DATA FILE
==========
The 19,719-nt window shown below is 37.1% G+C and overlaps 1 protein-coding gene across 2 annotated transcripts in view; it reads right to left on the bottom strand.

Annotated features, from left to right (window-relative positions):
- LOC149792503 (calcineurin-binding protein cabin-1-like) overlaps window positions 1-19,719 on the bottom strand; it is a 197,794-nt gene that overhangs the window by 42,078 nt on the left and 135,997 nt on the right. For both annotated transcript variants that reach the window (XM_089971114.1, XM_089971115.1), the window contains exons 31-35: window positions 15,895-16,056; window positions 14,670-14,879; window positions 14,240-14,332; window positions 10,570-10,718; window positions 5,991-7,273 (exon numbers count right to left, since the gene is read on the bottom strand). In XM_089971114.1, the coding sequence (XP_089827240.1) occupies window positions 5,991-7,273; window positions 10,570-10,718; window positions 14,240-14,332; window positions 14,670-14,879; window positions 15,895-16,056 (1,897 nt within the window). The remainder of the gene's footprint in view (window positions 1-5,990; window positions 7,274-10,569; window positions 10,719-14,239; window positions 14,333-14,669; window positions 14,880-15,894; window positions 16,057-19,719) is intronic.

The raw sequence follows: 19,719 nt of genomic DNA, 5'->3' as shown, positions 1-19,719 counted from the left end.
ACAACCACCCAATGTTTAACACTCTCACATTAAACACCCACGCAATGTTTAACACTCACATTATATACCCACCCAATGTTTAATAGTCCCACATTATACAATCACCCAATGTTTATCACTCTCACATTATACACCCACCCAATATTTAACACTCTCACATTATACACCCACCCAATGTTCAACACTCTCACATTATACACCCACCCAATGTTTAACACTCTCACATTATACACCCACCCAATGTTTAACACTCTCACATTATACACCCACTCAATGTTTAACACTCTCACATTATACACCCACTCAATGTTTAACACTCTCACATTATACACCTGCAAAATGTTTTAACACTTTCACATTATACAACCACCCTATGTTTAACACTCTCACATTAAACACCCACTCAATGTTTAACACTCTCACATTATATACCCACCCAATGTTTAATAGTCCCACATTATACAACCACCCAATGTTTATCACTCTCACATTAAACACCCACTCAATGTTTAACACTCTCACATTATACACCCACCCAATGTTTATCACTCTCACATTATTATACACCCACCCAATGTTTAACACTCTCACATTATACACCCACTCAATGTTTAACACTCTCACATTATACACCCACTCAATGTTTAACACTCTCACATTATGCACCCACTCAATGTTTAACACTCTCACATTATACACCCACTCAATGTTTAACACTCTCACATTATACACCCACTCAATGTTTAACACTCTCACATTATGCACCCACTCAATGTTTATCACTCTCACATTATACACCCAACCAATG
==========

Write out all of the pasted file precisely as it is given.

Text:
The 19,719-nt window shown below is 37.1% G+C and overlaps 1 protein-coding gene across 2 annotated transcripts in view; it reads right to left on the bottom strand.

Annotated features, from left to right (window-relative positions):
- LOC149792503 (calcineurin-binding protein cabin-1-like) overlaps window positions 1-19,719 on the bottom strand; it is a 197,794-nt gene that overhangs the window by 42,078 nt on the left and 135,997 nt on the right. For both annotated transcript variants that reach the window (XM_089971114.1, XM_089971115.1), the window contains exons 31-35: window positions 15,895-16,056; window positions 14,670-14,879; window positions 14,240-14,332; window positions 10,570-10,718; window positions 5,991-7,273 (exon numbers count right to left, since the gene is read on the bottom strand). In XM_089971114.1, the coding sequence (XP_089827240.1) occupies window positions 5,991-7,273; window positions 10,570-10,718; window positions 14,240-14,332; window positions 14,670-14,879; window positions 15,895-16,056 (1,897 nt within the window). The remainder of the gene's footprint in view (window positions 1-5,990; window positions 7,274-10,569; window positions 10,719-14,239; window positions 14,333-14,669; window positions 14,880-15,894; window positions 16,057-19,719) is intronic.

The raw sequence follows: 19,719 nt of genomic DNA, 5'->3' as shown, positions 1-19,719 counted from the left end.
ACAACCACCCAATGTTTAACACTCTCACATTAAACACCCACGCAATGTTTAACACTCACATTATATACCCACCCAATGTTTAATAGTCCCACATTATACAATCACCCAATGTTTATCACTCTCACATTATACACCCACCCAATATTTAACACTCTCACATTATACACCCACCCAATGTTCAACACTCTCACATTATACACCCACCCAATGTTTAACACTCTCACATTATACACCCACCCAATGTTTAACACTCTCACATTATACACCCACTCAATGTTTAACACTCTCACATTATACACCCACTCAATGTTTAACACTCTCACATTATACACCTGCAAAATGTTTTAACACTTTCACATTATACAACCACCCTATGTTTAACACTCTCACATTAAACACCCACTCAATGTTTAACACTCTCACATTATATACCCACCCAATGTTTAATAGTCCCACATTATACAACCACCCAATGTTTATCACTCTCACATTAAACACCCACTCAATGTTTAACACTCTCACATTATACACCCACCCAATGTTTATCACTCTCACATTATTATACACCCACCCAATGTTTAACACTCTCACATTATACACCCACTCAATGTTTAACACTCTCACATTATACACCCACTCAATGTTTAACACTCTCACATTATGCACCCACTCAATGTTTAACACTCTCACATTATACACCCACTCAATGTTTAACACTCTCACATTATACACCCACTCAATGTTTAACACTCTCACATTATGCACCCACTCAATGTTTATCACTCTCACATTATACACCCAACCAATG